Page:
Any motor vehicle accident causing death is a horrendous experience for all involved. And if you are accused of negligently or recklessly causing someone’s death in a car accident, you can be charged with motor vehicle homicide or manslaughter by motor vehicle under Massachusetts law.Criminal Charge in Massachusetts? Call Attorney Russell Matson at (781) 817-6332.
If you are accused of leaving the scene of an injury resulting in death, or if you were allegedly impaired during the accident, the criminal charges are compounded.
In addition to all this, your name will probably be in the news, particularly if it is an alcohol-related accident that resulted in someone’s death. That kind of stress and shame can be overwhelming if you have made a terrible mistake.
And, unfortunately, this is the type of tragic event that could happen to anyone. A momentary distraction that wasn’t even your fault can have deadly consequences. We’ve all had careless moments behind the wheel that could have resulted in a terrible accident.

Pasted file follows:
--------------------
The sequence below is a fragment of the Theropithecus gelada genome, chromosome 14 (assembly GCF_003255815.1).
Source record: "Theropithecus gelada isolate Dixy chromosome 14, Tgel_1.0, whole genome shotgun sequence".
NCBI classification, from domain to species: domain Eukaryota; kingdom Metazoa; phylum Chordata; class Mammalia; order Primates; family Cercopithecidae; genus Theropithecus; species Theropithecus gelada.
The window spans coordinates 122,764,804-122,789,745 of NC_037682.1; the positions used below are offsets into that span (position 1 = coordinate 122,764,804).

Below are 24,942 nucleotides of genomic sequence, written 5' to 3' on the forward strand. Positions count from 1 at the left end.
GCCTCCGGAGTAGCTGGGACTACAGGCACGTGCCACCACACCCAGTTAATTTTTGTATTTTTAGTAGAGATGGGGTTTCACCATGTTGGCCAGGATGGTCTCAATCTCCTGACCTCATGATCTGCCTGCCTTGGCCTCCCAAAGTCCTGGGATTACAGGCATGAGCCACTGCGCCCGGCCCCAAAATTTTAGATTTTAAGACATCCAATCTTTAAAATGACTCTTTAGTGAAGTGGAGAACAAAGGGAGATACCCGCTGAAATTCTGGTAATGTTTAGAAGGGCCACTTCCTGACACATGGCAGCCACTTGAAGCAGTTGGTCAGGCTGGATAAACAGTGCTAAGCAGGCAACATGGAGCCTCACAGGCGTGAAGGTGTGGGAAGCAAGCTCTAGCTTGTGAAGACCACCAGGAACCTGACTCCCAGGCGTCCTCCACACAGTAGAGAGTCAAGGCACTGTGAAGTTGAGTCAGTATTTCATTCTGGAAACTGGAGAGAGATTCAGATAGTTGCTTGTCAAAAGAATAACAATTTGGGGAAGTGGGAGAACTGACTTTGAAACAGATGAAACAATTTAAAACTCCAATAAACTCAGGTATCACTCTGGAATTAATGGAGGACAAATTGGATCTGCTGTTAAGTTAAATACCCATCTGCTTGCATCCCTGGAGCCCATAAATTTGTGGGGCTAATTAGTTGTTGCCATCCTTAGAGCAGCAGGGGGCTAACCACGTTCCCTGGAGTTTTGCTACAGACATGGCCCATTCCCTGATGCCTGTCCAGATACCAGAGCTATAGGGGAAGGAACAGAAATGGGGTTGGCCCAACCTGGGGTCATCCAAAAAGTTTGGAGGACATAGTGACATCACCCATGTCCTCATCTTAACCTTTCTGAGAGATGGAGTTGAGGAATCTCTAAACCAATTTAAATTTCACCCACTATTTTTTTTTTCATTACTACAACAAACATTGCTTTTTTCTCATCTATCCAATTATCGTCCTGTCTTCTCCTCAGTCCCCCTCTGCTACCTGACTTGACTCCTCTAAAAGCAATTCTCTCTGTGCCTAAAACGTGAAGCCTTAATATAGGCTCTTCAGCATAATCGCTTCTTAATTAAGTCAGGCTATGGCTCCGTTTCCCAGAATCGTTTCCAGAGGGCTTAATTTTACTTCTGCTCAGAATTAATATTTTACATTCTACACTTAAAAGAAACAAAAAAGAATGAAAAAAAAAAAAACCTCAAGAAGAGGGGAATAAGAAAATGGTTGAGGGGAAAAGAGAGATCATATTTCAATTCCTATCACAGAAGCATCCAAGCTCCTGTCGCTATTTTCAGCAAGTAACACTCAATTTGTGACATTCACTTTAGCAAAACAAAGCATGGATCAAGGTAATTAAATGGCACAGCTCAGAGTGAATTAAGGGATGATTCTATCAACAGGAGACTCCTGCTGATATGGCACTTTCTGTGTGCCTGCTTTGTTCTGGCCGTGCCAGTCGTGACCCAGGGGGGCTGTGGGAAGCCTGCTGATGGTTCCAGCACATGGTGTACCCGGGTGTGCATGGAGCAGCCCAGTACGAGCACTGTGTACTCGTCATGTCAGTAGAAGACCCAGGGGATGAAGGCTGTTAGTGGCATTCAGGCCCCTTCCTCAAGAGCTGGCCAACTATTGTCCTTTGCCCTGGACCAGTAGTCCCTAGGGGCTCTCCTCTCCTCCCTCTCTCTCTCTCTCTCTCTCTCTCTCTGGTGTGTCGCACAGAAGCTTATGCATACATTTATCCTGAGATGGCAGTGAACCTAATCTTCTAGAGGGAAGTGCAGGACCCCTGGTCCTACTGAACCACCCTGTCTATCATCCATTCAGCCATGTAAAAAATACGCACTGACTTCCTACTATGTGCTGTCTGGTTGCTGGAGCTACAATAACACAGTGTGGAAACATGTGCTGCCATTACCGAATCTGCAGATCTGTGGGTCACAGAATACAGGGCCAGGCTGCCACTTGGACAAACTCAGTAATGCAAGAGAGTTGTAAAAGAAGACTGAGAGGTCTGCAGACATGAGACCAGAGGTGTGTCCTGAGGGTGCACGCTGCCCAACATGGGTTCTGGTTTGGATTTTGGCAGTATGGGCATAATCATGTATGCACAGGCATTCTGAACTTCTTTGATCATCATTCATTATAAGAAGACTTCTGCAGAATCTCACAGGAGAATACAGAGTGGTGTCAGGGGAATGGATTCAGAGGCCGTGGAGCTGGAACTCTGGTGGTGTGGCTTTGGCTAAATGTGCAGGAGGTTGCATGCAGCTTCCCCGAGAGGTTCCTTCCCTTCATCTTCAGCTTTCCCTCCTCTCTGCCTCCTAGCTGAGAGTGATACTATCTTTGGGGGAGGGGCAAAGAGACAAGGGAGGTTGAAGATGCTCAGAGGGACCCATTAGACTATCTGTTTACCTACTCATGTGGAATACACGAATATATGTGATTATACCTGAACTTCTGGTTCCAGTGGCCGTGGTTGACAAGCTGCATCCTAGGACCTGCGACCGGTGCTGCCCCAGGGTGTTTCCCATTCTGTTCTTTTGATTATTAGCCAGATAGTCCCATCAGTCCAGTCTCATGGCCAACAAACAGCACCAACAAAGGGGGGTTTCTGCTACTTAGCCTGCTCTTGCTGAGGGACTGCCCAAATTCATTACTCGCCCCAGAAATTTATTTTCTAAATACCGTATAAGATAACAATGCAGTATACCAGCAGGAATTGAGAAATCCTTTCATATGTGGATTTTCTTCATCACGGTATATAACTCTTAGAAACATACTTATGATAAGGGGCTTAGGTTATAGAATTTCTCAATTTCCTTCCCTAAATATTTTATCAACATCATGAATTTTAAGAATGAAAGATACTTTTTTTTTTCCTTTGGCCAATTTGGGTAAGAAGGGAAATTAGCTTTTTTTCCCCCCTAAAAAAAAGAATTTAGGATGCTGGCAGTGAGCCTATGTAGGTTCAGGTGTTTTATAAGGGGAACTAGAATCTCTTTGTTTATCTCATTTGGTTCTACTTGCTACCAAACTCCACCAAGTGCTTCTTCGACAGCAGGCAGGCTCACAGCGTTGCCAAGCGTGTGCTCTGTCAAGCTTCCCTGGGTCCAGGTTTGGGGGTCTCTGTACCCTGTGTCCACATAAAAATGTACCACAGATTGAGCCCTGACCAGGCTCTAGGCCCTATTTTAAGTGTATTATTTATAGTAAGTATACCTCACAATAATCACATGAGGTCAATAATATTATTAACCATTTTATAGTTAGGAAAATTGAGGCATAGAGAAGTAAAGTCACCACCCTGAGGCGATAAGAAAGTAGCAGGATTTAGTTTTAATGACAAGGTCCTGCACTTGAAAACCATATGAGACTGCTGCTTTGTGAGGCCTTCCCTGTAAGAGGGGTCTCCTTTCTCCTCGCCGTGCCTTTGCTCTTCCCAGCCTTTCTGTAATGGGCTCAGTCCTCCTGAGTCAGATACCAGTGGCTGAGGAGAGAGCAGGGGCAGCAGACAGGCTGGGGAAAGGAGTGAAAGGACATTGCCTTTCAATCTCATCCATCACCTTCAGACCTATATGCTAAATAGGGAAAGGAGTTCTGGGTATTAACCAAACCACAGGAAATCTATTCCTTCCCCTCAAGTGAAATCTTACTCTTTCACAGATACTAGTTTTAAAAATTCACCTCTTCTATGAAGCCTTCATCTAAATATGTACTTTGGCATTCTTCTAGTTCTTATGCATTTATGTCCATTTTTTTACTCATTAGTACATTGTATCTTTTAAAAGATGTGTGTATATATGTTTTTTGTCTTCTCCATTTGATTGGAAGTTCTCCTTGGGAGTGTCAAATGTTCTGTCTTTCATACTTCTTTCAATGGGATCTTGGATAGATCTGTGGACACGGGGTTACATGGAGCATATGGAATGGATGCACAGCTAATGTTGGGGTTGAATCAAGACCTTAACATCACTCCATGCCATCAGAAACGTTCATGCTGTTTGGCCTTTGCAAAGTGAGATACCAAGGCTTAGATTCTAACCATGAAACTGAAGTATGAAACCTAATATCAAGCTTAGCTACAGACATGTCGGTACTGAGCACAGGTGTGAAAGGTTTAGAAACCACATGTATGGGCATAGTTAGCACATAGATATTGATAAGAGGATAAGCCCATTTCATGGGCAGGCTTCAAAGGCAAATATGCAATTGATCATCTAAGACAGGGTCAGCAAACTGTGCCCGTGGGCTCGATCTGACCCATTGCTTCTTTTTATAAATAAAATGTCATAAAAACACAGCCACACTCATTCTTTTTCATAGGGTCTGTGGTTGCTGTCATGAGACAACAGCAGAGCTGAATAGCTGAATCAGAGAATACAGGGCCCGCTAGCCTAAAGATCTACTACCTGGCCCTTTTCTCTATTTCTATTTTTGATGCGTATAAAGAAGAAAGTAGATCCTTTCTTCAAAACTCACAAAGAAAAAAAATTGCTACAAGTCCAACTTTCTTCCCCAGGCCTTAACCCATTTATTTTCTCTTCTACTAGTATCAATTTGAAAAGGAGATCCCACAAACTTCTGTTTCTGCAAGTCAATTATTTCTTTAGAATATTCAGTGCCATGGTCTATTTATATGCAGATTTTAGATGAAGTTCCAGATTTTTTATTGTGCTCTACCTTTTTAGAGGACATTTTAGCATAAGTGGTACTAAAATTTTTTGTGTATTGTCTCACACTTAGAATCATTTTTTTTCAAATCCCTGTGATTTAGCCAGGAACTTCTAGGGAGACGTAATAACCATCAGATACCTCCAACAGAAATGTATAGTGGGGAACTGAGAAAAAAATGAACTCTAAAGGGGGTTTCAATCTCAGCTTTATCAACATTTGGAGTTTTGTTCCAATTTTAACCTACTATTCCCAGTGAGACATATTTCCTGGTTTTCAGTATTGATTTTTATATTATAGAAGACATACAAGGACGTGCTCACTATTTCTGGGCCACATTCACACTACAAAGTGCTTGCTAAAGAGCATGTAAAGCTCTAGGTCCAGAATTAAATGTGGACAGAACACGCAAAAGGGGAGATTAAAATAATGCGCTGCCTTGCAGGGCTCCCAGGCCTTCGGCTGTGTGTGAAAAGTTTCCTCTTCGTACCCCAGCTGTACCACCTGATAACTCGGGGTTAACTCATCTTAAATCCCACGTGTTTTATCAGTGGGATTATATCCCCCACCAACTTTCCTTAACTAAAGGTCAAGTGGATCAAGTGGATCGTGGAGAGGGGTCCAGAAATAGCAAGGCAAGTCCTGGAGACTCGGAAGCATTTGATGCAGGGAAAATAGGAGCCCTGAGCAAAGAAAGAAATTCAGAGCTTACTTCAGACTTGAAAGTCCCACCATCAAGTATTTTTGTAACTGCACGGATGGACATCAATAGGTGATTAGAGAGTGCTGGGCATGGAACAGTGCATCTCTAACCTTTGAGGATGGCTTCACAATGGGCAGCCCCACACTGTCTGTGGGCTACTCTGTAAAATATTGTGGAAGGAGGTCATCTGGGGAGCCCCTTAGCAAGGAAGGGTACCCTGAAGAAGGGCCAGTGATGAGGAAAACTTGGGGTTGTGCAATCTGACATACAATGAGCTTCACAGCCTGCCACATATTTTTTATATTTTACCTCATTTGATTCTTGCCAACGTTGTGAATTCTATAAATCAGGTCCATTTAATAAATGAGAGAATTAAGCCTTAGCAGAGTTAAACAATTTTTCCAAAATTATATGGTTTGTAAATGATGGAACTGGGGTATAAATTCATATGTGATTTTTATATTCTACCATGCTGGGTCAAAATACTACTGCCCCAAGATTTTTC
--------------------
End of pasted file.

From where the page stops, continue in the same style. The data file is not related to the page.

I want you to know that you have rights, and you need and deserve proper legal defense representation in court. Whatever lead you to this situation, you are innocent until proven guilty. A defense attorney like myself will fight on your behalf to get you the best possible outcome.
When it feels like no one is on your side, please contact me for a confidential legal defense consultation.
Massachusetts Motor Vehicle Homicide Laws & Penalties
Motor vehicle homicide charges can be either a misdemeanor or felony, depending on if the driver was impaired by alcohol or drugs.
For any motor vehicle homicide conviction in Massachusetts, you face a 15-year license loss. And it could be lifetime license suspension (revocation) if you have a prior OUI conviction on your driving record.
Your license is immediately suspended upon being charged with motor vehicle homicide. You will have to have a hearing at the Registry to get your license reinstated even if you are acquitted.
Misdemeanor Motor Vehicle Homicide Charge – Massachusetts Penalties
Woburn Superior Court
Not Guilty – Motor Vehicle Homicide
while OUI (Felony)
and Leaving the Scene of an Accident
After Causing Death
A homicide by motor vehicle can be a misdemeanor charge in many cases.
A motor vehicle homicide by negligent operation is charged when you are accused of driving negligently or recklessly, resulting in a death.